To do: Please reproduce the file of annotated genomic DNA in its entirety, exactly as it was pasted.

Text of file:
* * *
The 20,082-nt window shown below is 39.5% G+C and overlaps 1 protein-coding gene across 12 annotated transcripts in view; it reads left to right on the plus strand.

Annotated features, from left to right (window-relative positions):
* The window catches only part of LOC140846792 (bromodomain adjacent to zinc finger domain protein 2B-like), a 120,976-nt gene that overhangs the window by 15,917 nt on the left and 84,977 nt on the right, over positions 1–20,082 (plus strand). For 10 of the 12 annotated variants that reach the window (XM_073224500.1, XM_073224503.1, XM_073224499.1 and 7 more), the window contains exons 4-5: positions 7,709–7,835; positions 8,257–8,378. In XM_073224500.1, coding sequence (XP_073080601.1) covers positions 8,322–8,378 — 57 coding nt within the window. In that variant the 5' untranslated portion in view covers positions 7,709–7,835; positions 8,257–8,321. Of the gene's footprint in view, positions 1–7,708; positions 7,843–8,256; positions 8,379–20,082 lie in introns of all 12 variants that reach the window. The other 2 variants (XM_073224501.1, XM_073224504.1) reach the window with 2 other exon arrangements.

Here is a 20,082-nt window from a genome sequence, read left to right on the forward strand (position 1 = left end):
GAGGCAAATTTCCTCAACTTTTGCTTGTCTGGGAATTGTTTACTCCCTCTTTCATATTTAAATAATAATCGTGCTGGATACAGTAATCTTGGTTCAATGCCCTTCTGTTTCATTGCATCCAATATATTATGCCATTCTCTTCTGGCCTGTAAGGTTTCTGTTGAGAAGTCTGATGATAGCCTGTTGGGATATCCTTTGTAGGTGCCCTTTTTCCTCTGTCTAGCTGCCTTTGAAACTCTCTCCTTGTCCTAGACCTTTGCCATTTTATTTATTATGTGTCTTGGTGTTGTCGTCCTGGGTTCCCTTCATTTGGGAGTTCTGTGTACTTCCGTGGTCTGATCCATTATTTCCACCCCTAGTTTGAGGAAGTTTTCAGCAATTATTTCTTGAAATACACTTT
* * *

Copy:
The 20,082-nt window shown below is 39.5% G+C and overlaps 1 protein-coding gene across 12 annotated transcripts in view; it reads left to right on the plus strand.

Annotated features, from left to right (window-relative positions):
* The window catches only part of LOC140846792 (bromodomain adjacent to zinc finger domain protein 2B-like), a 120,976-nt gene that overhangs the window by 15,917 nt on the left and 84,977 nt on the right, over positions 1–20,082 (plus strand). For 10 of the 12 annotated variants that reach the window (XM_073224500.1, XM_073224503.1, XM_073224499.1 and 7 more), the window contains exons 4-5: positions 7,709–7,835; positions 8,257–8,378. In XM_073224500.1, coding sequence (XP_073080601.1) covers positions 8,322–8,378 — 57 coding nt within the window. In that variant the 5' untranslated portion in view covers positions 7,709–7,835; positions 8,257–8,321. Of the gene's footprint in view, positions 1–7,708; positions 7,843–8,256; positions 8,379–20,082 lie in introns of all 12 variants that reach the window. The other 2 variants (XM_073224501.1, XM_073224504.1) reach the window with 2 other exon arrangements.

Here is a 20,082-nt window from a genome sequence, read left to right on the forward strand (position 1 = left end):
GAGGCAAATTTCCTCAACTTTTGCTTGTCTGGGAATTGTTTACTCCCTCTTTCATATTTAAATAATAATCGTGCTGGATACAGTAATCTTGGTTCAATGCCCTTCTGTTTCATTGCATCCAATATATTATGCCATTCTCTTCTGGCCTGTAAGGTTTCTGTTGAGAAGTCTGATGATAGCCTGTTGGGATATCCTTTGTAGGTGCCCTTTTTCCTCTGTCTAGCTGCCTTTGAAACTCTCTCCTTGTCCTAGACCTTTGCCATTTTATTTATTATGTGTCTTGGTGTTGTCGTCCTGGGTTCCCTTCATTTGGGAGTTCTGTGTACTTCCGTGGTCTGATCCATTATTTCCACCCCTAGTTTGAGGAAGTTTTCAGCAATTATTTCTTGAAATACACTTT